While work to enact the remaining requirements – such as asset sales and bank governance – for the latest payout is under way and the Greek government has time to qualify for the disbursement before it expires at the end of October, any persistent delays risk clouding the outlook for the next global review of Greece’s bailout progress and the prospects for debt relief being dangled by the creditors.
“Europe’s Mediterranean countries can and must raise their voice”, Greek Prime Minister Alexis Tsipras said in an interview with news site EurActiv ahead of the seven-nation huddle.
“I believe that with this understanding we will overcome the problem”, Cavusoglu said after talks with EU’s foreign policy chief, Federica Mogherini, and EU Enlargement Commissioner Johannes Hahn. “We are not and we do not wish to become yet another initiative that divides Europe”, Tsipras said during the joint press conference.
European Union leaders were scheduled to meet in Bratislava next week.
“The Greek authorities must know that we are waiting for them, for the matter of trust and efficiency”, he said.
“At the time of Brexit, and while populism is on the rise in Europe, it is very important to send a message of cohesion and contribute to the dialogue from southern Europe”, French President Francois Hollande stressed.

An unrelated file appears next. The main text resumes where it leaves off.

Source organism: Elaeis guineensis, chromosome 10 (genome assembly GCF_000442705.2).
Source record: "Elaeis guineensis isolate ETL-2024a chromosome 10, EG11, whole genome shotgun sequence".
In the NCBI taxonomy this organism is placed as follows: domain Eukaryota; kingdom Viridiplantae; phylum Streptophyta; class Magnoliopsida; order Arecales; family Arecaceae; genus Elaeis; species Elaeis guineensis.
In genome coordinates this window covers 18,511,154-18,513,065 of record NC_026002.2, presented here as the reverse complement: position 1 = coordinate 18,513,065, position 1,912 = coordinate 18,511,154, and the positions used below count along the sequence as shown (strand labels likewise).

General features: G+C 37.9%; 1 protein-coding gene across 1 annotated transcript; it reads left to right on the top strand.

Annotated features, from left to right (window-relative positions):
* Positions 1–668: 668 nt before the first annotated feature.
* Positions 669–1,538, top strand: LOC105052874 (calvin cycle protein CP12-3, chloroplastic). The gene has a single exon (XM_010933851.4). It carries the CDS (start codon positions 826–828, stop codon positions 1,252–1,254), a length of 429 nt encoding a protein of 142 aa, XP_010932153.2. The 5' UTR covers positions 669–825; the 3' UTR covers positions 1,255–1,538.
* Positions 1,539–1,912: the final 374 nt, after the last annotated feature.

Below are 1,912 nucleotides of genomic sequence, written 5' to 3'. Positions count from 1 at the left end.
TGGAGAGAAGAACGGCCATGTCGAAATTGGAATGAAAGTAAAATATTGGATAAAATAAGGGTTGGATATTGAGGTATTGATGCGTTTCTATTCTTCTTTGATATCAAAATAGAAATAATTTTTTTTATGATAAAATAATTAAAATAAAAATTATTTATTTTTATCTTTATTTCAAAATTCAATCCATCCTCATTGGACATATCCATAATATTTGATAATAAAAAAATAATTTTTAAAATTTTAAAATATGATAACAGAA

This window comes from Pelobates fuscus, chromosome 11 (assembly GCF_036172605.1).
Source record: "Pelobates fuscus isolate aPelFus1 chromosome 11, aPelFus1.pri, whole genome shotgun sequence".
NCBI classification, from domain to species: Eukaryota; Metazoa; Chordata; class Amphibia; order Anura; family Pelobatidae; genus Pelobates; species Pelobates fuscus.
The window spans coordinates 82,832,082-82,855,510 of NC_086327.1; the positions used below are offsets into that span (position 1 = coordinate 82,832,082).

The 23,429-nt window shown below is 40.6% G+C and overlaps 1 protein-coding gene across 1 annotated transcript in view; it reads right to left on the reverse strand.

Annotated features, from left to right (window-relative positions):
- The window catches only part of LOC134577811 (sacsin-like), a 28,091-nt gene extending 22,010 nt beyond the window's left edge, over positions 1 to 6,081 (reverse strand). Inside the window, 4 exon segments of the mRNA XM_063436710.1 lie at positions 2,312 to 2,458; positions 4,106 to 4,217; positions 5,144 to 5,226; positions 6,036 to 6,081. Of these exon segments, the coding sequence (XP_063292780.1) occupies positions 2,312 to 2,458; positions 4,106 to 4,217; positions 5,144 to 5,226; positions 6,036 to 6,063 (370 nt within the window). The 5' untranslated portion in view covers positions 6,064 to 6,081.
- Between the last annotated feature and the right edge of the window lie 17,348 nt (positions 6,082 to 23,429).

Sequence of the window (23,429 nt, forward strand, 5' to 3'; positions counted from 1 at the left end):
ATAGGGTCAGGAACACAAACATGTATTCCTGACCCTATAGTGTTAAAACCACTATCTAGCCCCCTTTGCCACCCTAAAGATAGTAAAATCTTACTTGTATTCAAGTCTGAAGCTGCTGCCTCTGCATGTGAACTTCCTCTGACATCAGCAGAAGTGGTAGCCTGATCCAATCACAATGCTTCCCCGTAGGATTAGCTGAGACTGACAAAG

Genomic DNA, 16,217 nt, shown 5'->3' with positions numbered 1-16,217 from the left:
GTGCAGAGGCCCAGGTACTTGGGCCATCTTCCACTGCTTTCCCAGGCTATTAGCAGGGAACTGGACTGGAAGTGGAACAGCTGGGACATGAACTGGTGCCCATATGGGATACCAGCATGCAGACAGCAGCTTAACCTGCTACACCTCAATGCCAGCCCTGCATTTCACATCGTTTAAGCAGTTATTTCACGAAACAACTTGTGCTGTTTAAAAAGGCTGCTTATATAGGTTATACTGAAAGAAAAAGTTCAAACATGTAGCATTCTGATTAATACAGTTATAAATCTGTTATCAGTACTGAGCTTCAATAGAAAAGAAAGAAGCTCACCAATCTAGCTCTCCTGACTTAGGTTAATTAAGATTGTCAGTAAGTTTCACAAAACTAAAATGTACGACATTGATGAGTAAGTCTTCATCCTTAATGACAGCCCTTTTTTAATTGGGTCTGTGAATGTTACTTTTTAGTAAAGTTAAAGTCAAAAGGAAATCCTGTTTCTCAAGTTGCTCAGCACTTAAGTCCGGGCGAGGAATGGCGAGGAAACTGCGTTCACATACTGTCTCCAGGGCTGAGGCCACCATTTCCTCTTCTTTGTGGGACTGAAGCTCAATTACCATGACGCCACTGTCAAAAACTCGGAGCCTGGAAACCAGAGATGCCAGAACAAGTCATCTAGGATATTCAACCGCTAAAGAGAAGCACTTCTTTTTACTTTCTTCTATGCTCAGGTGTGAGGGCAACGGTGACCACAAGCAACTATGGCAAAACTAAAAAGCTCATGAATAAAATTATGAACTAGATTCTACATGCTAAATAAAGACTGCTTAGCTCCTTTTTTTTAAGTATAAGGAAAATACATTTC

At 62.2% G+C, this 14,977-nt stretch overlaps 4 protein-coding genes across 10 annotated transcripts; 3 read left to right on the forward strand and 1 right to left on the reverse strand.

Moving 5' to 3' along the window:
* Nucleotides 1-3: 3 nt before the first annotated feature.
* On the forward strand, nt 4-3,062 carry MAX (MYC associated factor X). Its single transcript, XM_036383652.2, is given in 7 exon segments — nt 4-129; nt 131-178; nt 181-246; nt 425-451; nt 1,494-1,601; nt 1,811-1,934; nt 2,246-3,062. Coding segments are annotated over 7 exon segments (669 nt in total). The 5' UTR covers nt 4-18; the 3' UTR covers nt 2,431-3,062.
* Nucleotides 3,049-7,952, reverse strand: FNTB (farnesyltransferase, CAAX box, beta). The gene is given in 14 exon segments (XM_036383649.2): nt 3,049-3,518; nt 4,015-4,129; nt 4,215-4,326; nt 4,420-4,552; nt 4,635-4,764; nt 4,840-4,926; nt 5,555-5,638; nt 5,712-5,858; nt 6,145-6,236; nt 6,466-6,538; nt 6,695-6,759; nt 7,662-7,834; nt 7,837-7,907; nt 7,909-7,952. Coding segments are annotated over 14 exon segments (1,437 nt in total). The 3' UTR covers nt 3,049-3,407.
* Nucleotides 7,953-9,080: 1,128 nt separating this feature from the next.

In an allusion to the EU’s tight budgetary corset, Renzi stressed that “we are in a phase in which Europe can not keep being just rules, technicalities, finance and austerity”. “The Europe of tomorrow must above all be based on core values because this is what has made us great, the social Europe, the Europe of ideals, the Europe of beauty”.
Attica: Seeing Europe at a turning point, Greece will seek common ground at a mini-summit that opened in Athens on Friday with fellow southern European Union states struggling with migration and austerity.
“Visegrad countries can not be allowed to dominate the debate on Europe’s future”, Tsipras said in an interview with French daily Le Monde on Friday.
He urged Athens to deliver on promised reforms under its third bailout.
Manfred Weber, head of the European People’s Party, the largest in the European Parliament, was even more scathing.
“The fact that (French) President Hollande – probably for internal political reasons – and (Italian) Prime Minister Renzi are letting Mr. Tsipras manipulate them is not really a sign of responsibility”, Weber said.
The Greek side also reported a rapid rate in settling the state’s outstanding debts to the private sector, noting that 1.7 billion euros of the 2.8 billion euros due to be disbursed will be spent on settling these debts.
The reforms include tax hikes, pension cuts, as well as the privatization of public assets.